Why Leadership is still the No. 1 Human Capital Challenge:

The Consultants’ Crisis

(Part 3)

by Ravi Elangkoh

 

From young children to mature leaders, humans tell white lies for a number of reasons. One of the most common reasons is to avoid facing the harsh consequences of the truth. We fear offending the powers that be. We could be punished for speaking up. We might be labelled a troublemaker or rebel-rouser.

In my past two posts, I highlighted typical examples of “liarship” among client corporations that request leadership training and development. However, I am not pushing all responsibility to the client alone. Leadership development consultants have their share of blame as well. As consultants, we ourselves should demonstrate exemplary behaviour.

“These leadership development consultants are either too weak to stay upright in the midst of client pressure, or they are simply crooked enough to be a willing partner in unethical practices.”

Unfortunately, a significant number of consultants tarnish the reputation of the fraternity. These consultants are either too weak to stay upright in the midst of client pressure, or they are simply crooked enough to be a willing partner in unethical practices. Having been in this industry for over 20 years, I have come across three common stumbling blocks that consultants often grapple with.

Kickbacks

Like it or not, “give kickbacks or get kicked out” is more prevalent than you think. A manager once asked me to prepare a cheque of 10% the amount of the training contract to be handed to him the next day when I was supposed to collect the signed contract. I declined his offer.

Another manager went shopping with me. Everything seemed innocent at first. But after scouting around for a smartphone in between soliciting my views, he selected one and coolly asked me to bring it to him the following day for our next meeting at the office. I refused and lost another contract.

“Some consultants give in to kickback demands out of desperation for business. They are at a crossroad of crisis – if they don’t do it, they could lose their much-needed livelihood; moreover, someone else would do it anyway, so it might as well be them.”

Some consultants give in to kickback demands out of desperation for business. They are at a crossroad of crisis – if they don’t do it, they could lose their much-needed livelihood; moreover, someone else would do it anyway, so it might as well be them.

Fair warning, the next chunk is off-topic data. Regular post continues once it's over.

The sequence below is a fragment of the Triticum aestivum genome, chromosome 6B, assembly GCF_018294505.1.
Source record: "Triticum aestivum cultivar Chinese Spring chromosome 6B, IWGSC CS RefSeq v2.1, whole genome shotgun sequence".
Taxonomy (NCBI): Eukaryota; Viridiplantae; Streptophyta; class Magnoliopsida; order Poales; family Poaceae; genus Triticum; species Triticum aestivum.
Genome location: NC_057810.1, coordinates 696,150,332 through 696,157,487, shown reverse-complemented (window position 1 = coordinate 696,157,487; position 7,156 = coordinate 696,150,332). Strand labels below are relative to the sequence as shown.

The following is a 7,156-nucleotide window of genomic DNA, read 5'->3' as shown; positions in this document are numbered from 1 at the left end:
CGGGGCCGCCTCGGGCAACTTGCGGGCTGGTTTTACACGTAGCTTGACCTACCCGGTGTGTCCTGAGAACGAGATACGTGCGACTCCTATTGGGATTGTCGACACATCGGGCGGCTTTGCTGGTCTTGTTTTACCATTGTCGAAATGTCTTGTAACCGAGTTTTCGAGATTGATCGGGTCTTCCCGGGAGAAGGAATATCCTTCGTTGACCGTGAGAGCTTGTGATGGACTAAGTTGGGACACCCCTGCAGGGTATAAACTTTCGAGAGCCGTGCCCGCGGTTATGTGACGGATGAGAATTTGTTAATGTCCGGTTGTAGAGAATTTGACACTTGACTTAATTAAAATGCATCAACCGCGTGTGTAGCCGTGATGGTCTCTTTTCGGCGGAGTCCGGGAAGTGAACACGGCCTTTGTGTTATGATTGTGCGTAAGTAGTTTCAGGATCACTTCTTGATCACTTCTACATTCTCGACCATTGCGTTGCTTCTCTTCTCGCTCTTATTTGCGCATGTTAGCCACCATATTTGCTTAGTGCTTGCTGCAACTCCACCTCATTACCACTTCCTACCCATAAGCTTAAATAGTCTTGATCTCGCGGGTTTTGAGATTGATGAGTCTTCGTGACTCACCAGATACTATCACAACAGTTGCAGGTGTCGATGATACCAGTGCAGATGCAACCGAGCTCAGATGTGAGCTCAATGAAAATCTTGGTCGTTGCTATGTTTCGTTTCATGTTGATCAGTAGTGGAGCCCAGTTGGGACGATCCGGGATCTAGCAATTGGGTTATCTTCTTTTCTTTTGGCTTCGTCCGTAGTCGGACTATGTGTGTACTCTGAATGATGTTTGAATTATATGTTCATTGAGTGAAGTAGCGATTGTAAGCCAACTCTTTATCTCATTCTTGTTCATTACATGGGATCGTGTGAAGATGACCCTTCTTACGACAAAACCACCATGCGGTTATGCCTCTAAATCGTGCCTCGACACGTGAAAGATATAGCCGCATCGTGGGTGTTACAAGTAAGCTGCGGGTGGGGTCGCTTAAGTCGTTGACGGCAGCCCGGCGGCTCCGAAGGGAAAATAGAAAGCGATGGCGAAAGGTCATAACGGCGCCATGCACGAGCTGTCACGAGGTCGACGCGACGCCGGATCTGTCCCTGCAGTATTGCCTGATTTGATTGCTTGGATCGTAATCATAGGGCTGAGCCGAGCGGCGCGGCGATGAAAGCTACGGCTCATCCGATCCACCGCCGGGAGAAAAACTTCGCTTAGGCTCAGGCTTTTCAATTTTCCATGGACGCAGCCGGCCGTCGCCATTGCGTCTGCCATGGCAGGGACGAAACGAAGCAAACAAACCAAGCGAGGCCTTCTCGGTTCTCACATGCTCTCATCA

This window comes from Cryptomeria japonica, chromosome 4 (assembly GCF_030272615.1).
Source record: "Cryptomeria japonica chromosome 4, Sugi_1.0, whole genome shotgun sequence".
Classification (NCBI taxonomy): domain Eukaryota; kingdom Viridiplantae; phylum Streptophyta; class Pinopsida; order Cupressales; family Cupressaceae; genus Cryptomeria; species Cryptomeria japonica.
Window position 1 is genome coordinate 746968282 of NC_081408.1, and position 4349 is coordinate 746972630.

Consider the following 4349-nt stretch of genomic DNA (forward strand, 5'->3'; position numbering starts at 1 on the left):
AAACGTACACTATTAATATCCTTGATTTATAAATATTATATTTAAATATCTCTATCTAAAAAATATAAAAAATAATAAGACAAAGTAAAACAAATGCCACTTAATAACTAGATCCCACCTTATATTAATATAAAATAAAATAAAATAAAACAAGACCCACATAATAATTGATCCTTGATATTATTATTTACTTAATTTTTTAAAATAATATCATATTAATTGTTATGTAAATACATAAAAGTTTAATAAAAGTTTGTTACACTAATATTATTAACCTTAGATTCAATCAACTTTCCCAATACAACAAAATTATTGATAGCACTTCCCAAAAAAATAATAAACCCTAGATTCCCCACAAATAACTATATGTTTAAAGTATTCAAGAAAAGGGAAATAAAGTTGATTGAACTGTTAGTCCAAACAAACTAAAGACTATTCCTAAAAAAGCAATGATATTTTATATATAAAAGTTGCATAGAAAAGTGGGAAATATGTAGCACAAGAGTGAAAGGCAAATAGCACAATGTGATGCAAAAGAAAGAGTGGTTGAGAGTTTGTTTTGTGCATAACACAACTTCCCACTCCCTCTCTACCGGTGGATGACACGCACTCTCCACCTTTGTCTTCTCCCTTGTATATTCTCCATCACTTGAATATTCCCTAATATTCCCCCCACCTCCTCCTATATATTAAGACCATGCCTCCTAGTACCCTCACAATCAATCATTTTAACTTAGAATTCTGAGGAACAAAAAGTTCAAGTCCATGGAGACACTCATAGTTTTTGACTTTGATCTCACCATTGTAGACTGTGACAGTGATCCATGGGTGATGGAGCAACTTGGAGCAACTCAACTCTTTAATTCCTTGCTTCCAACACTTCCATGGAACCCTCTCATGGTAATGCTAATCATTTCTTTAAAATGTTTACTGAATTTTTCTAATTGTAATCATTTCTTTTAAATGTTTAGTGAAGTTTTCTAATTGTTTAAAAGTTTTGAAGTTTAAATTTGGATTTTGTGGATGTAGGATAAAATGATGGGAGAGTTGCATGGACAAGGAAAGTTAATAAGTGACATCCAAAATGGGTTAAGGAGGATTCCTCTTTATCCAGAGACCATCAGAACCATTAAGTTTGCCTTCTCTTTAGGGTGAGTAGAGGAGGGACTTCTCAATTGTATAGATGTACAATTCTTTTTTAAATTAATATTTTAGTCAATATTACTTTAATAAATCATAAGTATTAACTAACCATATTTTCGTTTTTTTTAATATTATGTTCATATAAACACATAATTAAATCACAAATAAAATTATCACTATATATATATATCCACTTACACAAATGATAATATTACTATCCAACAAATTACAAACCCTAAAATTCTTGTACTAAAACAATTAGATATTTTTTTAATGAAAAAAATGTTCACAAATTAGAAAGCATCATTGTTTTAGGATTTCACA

But if all consultants were to make a united stand for a no-kickback policy, then there’s a chance we could put an end to this unsavoury practice.

Avoidance of conflict

Eager to please their clients, some consultants avoid conflict at all costs. They would say whatever the client wishes to hear. If the client says they like Programme X, then Programme X is what the client would get. And so, consultants comply with the client’s wishes without the slightest demur, giving them what they want rather than what’s really good for them.

If a consultant dares to disagree with his client, he risks incurring the client’s displeasure and losing the contract to another consultant. This is a big no-no in a highly competitive market filled with many other training providers, what more in the increasingly tough economic times to come.

“Why can’t we educate our clients to accept only truthful diagnoses and purely professional recommendations? As an analogy, would a patient with a stomach ailment want to be prescribed medication for the head instead?”

Why can’t we educate our clients to accept only truthful diagnoses and purely professional recommendations? As an analogy, would a patient with a stomach ailment want to be prescribed medication for the head instead? Or should the doctor be persuaded by the patient to reject the bitter but effective medicine and opt for a sweet placebo instead?

Ego

Ego is a formidable stumbling block. I had a defining experience when my team’s proposal for succession planning was flatly rejected. The CEO of the client organization couldn’t accept the fact that his measures were merely short-term and would be unsustainable in the long run. He refused to even consider an alternative solution and terminated our contract just like that.

As the alternative solution would have caused a temporary revenue dip in the short term while new leaders underwent training to succeed their predecessors, it is very likely that the CEO did not want to bear the inconvenience during his watch. In situations like this, CEOs need to think differently instead of clinging to old thinking processes.

Caveat to Consultants

We have seen how the auditing firms of scandal-ridden mega-corporations such as Enron and WorldCom crumbled together with their clients just because the audit consultants had bent to their clients’ wishes rather than do the right thing. It would be sad if leadership development consultants had to sink with their clients in the same manner.

 

More in the next instalment….